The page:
I have to give massive credit, again, to Sarai’s wardrobe-planning blog series for helping me to think about colors, shapes, and my style in a very focused way. Turns out it’s basically gray, brown, pockets, and hand-knitted pops of fall color. I wear dresses with leggings, and short-sleeve blouses for work that I can layer with my handknit sweaters.
My husband is also very intentional about his wardrobe – he basically has a uniform: khakis, button-down white shirts, a few flannel shirts, a few heavier sweaters always made from the same vintage pattern. He always matches, he always looks classy, and he never has to think about what to wear.
He’s been holding on to one old, holey pair of jeans for several years, though – his favorite pair to date. They’re not made any more. We kept thinking, we could turn them into a pattern and re-make them, but until recently, neither of us had those sewing skills.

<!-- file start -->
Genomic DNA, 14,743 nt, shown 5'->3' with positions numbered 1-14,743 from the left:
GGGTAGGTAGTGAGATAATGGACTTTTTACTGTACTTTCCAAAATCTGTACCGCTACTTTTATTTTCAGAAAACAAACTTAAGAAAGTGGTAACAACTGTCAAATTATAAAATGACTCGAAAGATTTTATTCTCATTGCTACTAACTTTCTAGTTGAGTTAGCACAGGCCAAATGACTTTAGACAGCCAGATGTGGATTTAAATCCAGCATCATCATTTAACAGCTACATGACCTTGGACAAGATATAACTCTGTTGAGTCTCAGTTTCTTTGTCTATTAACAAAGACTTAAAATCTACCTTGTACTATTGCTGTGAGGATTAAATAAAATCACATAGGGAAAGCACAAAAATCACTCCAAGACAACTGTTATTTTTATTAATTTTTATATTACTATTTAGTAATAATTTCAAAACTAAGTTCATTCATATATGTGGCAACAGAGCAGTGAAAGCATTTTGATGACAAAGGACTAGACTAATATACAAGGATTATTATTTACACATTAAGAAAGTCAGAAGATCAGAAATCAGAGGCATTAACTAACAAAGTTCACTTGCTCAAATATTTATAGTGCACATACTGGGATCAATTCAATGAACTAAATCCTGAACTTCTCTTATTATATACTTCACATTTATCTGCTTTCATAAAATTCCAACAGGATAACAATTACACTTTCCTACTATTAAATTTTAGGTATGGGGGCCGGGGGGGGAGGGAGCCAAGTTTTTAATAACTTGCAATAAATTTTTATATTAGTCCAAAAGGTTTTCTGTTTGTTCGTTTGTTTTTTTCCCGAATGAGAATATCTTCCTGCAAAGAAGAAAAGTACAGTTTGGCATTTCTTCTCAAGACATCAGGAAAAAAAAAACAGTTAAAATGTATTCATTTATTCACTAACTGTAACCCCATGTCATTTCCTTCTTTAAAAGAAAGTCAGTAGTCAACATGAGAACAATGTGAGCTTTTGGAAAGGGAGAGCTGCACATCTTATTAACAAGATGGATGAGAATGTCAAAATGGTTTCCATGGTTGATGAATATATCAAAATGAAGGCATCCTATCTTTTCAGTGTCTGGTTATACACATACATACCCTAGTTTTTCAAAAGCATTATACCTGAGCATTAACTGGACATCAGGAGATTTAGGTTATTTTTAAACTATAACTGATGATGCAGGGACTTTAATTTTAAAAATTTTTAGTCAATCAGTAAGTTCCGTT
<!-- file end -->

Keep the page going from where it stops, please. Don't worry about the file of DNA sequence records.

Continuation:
This year, since I’m feeling cocky about my first pair of jeans actually fitting, I decided to pull those holey jeans apart and use them as a pattern for a new pair, for his birthday. I ordered some khaki/jeans material from Mood Fabrics (how genius is their order-a-swatch-for-a-dollar thing?). Unfortunately, because of my insane schedule, I had to package them up unfinished – without hems or button-hole (and I won’t be able to finish them until late in October).
He was still happy. And he now has a bespoke jeans pattern, all his own, for as many more pairs as he would like.
P.S. Seamwork Radio launched a few weeks ago – and I really enjoyed the first episode! Put some sewing in your ears!
Momentous News: these things actually fit me pretty well. You may have seen the first selfie snap a few weeks ago if you follow me in Instagram – but, well, daylight hours and spare photographers are a little hard to come by around these parts. And I didn’t want to leave you with just one grainy selfie. I wanted you to bask in the glory that is a second pair of jeans.
Sorry I’m not sorry.
And y’all, I have learned so much. With the help of a few fake-o darts hidden at the pocket seams, some creative cussing, and a whole mess o’ naptimes, they fit. Did I say that already? They fit.